, shared a boxing coach and often played soccer together on dusty streets. They also grew up in the same neighbourhood, with less than 200 meters (650 feet) separating their parents' homes. "They herded goats and cows together," says the brother of the mafia kingpin. "But Batukayev already looked lost on any day that he didn't get in a fight, while Anzor Tsarnaev also liked to read books a lot."
On April 9, six days before the attacks in Boston, Batukayev was surprisingly released from prison after serving several years because he was supposedly terminally ill with leukaemia. He then disappeared into Chechnya in a rented SUV. The blood sample used to prove Batukayev's illness reportedly came from another patient. Indeed, many in Kyrgyzstan believe that the short period of time between the release of the mafia boss and the Boston attacks are more than coincidental, though there is no concrete evidence to back these assertions.
Last week, individuals claiming to work for American law-enforcement agencies were trying to gather details about the Tsarnaev family's earlier life. They knocked on the doors of former neighbors, asked questions and gave candy to children. "But a lot of the kids don't try them because they might be poisoned," says the sister-in-law of the mafia boss.
Here, just as everywhere in the countries once belonging to the Soviet Union, residents are deeply ambivalent about the United States, which is simultaneously an object of hate and a land of promise. The Tsarnaevs came to the US in 2002. In the wake of the terror attacks in Boston, many of their former neighbors in Tokmok don't want to be associated with them anymore. "After the family returned from Chechnya, I only ran into Tamerlan's father a few times in the city," Batukayev's brother guardedly says. But another neighbor says that Tamerlan's father had tea with the Batukayevs during his last visit to the city in the summer of 2012.
May 3, 2013Path From ‘Social Butterfly’ to Boston Suspect’s Widow
By MICHAEL COOPER, SERGE F. KOVALESKI, RICHARD A. OPPEL Jr. and JOHN ELIGON
When Katherine Russell arrived as a freshman at Suffolk University just over five years ago, she seemed to bond so well with her new roommates in their lively dorm opposite Boston Common that one classmate likened them to sitcom characters. “They reminded me of the show ‘Sex and the City,’ ” he recalled. “Two of them were free-spirited, one was materialistic and Katherine was the social butterfly.”
Then Ms. Russell began dating Tamerlan Tsarnaev, a boxer from Cambridge, Mass., known for his flashy clothes, and her life began to change. As he became a steadily more religious Muslim, Ms. Russell converted to Islam. She started to cover her head with a hijab in public, startling some classmates. She dropped out of college in 2010, the year they got married and had a daughter.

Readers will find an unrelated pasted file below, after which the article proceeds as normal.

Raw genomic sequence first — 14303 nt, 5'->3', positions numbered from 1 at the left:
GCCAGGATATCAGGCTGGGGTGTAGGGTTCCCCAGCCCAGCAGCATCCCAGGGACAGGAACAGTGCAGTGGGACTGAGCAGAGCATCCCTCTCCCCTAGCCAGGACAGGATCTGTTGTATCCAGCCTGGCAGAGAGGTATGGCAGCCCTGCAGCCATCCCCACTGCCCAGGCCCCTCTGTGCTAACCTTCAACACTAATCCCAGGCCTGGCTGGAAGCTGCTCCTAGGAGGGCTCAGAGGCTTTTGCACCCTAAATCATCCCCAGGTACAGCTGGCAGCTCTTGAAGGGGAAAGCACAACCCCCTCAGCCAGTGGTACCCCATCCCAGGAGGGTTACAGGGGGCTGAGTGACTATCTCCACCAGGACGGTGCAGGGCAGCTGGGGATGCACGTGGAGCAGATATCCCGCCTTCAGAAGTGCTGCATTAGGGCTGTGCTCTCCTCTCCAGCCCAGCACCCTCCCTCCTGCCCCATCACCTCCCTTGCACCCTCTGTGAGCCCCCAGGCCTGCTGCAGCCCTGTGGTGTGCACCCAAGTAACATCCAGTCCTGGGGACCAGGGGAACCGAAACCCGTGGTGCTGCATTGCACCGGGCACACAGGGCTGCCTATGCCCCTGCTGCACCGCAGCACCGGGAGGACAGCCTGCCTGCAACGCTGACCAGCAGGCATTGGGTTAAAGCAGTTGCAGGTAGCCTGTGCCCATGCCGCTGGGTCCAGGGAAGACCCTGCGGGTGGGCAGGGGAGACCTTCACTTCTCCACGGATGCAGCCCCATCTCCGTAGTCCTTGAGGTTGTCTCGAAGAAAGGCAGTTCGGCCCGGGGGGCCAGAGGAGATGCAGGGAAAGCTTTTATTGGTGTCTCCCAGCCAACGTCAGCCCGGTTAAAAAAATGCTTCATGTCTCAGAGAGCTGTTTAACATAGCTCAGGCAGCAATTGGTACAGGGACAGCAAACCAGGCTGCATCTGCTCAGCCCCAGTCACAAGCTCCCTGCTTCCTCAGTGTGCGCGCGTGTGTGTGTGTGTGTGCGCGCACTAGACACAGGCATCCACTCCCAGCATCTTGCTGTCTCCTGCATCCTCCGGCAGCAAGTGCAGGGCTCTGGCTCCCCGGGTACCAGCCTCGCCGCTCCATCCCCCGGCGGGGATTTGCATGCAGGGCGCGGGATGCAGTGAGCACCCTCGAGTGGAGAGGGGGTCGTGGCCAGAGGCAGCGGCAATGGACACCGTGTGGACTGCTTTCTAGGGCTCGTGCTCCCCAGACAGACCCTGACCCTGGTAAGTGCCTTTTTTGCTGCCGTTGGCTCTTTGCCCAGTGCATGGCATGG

She moved into his family’s run-down apartment in Cambridge, trading her old life of New England comfort and privilege — her father and grandfather both went to Phillips Exeter Academy and Yale — for the struggles of an immigrant family, with money so tight that they were on public assistance at times.
Now Ms. Russell, 24, is known around the world as the widow of the man suspected of bombing the Boston Marathon with his brother before he was killed April 19 after a shootout with the police. And she has attracted the interest of the F.B.I., which is trying to determine whether she knew about the bombings or helped the two brothers in any way, knowingly or unknowingly, before or after the attacks.
The surviving bombing suspect, Dzhokhar Tsarnaev, 19, has told investigators that he and his brother built their bombs in the Cambridge apartment where Ms. Russell lived with Tamerlan, 26, and their daughter, Zahira, a toddler, according to two law enforcement officials. Other officials raised the possibility that the bombs may have been assembled elsewhere.
Investigators are also interested in a text message Ms. Russell sent to her husband after the F.B.I. released photographs of him and his brother a few days after the bombings, two other law enforcement officials said. (This week, the F.B.I. took samples of Ms. Russell’s DNA, and determined that her fingerprints and DNA did not match samples found on some bomb fragments, the officials said.)
Ms. Russell’s lawyers issued a statement saying that the marathon bombings had “caused profound distress and sorrow to Katie and her family” and adding that “the reports of involvement by her husband and brother-in-law came as an absolute shock to them all.”
The recent turn of events has stunned Ms. Russell’s friends, relatives, former classmates and neighbors. In North Kingstown, R.I., where she grew up, a newspaper, The Standard-Times, summed up local sentiment in a front-page headline. “NK native widow of Boston bombing suspect,” it read. “Former high school classmate calls situation ‘odd.’ ”